The illusion that plastic is recycleable emphasizes to consumers that buying plastic products is acceptable because it can be repurposed. This style of disinformation gives the plastic industry a pass, rather than the main message being "Consume Less Plastic" it is "recycle more".

China's National Sword

The Breakdown of American Recycling

For nearly three decades American recyclables were shipped cheaply to China. China started cracking down and is now enforcing its new “National Sword” policy, which bans 24 types of solid waste, including various plastics and unsorted mixed papers, and sets a much tougher standard for contamination levels. China essentially said the country would no longer act as the world’s trash dump.

4,000 shipping containers a day

China was shipping goods to Europe and the States and that enabled a cheap process of shipping the scrap back to China. So that made it cheaper to ship to China than, say, to ship recycling across the country. And China was the market. Every day, nearly 4,000 shipping containers full of recyclables leave US ports bound for China. China sends the US toys, clothes and electronics; in return, some of America’s largest exports back are paper, plastic and aluminum.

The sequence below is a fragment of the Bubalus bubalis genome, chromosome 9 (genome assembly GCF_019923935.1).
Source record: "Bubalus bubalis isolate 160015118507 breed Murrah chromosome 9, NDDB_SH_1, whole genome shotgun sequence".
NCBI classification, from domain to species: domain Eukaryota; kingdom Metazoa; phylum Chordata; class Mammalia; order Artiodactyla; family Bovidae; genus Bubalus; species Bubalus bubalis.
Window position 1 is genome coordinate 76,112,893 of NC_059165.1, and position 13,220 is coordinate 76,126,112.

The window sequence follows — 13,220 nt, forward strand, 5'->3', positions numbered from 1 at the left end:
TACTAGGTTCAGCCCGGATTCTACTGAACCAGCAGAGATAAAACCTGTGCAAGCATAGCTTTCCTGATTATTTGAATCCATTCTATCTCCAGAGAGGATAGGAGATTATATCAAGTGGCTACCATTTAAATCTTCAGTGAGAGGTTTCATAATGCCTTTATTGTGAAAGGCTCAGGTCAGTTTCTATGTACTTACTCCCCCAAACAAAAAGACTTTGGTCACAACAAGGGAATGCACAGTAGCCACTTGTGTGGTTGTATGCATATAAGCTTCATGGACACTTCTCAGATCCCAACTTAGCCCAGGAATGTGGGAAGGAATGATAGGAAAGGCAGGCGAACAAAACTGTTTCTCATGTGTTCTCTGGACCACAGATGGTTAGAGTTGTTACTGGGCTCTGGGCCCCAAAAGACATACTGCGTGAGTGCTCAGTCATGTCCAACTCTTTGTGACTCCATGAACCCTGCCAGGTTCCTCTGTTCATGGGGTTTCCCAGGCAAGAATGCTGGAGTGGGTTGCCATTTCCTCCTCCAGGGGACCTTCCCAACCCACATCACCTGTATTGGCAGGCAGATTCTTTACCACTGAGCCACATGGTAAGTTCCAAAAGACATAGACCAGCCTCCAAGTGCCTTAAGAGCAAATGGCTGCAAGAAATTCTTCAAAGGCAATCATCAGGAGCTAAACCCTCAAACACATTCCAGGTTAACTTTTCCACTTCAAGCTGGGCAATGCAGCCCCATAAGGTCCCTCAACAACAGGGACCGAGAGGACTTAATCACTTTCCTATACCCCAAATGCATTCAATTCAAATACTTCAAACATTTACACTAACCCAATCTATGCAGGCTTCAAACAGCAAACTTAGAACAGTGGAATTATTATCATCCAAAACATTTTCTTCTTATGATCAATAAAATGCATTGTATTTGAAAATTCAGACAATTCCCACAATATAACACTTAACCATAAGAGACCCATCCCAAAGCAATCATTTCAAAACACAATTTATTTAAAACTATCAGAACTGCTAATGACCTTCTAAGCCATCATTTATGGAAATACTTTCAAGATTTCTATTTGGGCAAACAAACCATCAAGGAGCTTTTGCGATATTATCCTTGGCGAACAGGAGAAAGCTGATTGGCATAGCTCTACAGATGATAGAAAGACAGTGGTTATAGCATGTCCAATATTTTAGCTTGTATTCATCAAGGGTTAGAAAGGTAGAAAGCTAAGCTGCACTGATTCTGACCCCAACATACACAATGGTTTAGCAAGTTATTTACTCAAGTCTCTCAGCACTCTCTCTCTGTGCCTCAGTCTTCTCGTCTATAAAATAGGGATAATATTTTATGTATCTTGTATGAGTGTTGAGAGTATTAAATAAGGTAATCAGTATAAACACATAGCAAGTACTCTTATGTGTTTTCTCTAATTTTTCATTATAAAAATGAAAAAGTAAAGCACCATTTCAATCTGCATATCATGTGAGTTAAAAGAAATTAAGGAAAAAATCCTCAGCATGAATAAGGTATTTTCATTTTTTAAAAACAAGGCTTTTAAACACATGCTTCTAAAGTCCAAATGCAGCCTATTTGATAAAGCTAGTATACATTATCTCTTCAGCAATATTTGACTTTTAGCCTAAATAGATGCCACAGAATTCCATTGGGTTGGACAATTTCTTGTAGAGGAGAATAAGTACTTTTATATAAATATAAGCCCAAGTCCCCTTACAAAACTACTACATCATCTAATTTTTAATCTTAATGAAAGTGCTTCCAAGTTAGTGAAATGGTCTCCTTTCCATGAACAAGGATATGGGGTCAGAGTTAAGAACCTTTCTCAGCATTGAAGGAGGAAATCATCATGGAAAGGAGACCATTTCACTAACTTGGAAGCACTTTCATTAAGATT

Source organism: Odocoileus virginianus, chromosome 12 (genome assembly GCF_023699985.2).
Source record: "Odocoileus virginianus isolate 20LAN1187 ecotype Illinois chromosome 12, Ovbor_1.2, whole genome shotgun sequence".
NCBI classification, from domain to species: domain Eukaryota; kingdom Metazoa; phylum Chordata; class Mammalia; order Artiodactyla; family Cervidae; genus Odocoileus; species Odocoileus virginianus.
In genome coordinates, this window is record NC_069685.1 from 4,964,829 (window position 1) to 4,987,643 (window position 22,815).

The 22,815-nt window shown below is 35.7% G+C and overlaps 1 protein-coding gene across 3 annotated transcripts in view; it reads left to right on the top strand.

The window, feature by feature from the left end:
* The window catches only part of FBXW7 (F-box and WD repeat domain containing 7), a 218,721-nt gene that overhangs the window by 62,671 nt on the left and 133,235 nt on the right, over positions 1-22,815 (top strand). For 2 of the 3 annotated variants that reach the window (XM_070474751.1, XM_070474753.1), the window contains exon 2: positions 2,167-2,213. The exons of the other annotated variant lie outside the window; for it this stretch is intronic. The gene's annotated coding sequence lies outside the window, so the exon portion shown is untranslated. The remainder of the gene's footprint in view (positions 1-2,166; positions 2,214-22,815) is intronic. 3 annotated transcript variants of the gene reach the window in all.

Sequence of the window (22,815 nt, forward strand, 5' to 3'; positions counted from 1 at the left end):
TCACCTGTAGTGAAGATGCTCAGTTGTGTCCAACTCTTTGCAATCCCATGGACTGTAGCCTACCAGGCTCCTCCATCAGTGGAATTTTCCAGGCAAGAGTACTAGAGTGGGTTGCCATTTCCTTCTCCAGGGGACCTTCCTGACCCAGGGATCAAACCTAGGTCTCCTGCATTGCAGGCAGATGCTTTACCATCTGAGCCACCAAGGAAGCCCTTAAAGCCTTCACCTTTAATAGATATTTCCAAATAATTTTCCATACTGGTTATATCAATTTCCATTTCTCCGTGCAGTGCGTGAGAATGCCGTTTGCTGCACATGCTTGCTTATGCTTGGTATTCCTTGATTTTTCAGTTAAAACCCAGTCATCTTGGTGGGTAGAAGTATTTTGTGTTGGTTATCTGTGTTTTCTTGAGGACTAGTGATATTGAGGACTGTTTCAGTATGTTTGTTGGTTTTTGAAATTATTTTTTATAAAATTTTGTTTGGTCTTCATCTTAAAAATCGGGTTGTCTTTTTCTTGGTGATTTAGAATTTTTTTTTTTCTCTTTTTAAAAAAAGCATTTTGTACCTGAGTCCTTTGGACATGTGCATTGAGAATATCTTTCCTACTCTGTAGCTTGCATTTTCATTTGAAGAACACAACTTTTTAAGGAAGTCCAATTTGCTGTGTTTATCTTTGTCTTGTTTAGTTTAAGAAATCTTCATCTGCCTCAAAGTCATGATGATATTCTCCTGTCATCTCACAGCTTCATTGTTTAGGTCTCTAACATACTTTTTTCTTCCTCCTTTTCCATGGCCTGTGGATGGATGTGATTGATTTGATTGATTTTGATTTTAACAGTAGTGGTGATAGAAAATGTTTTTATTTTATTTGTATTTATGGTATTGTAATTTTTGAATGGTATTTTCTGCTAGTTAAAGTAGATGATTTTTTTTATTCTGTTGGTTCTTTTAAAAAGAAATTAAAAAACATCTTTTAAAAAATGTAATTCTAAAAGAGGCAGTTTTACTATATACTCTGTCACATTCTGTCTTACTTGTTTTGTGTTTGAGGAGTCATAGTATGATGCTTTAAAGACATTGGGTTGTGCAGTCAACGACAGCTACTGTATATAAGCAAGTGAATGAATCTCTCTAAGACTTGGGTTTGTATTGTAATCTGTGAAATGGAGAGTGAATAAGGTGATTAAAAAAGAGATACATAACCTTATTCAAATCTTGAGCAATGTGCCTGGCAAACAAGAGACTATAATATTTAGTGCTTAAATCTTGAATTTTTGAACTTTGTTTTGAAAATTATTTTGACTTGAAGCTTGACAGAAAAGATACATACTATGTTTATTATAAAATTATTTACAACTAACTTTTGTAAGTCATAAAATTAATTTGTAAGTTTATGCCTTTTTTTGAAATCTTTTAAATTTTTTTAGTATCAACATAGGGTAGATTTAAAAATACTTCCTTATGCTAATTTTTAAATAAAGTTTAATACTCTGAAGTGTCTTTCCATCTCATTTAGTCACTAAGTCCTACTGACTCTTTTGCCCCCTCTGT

By 2018, with dirty waste continuing to appear in imported recyclables, the rising cost of labor, and an abundance of the country’s own potentially recyclable waste, China no longer had the same financial and environmental incentives to accept the world’s waste.

No where else to turn

China's ban exposed the lack of recycling infastructure in America. With no other options the plan was just to divert the plastics to different places like Southeast Asia. That has not been working because countries like Malaysia and Thailand have become overwhelmed with plastic and stopped importing. India just announced it would not take plastics, so the quest for markets is still ongoing.

Insufficient Infastructure

Because U.S. recycling was dependent on China for so many years, our domestic recycling infrastructure was never developed, so there was no economical or efficient way to handle recycling when the market disappeared.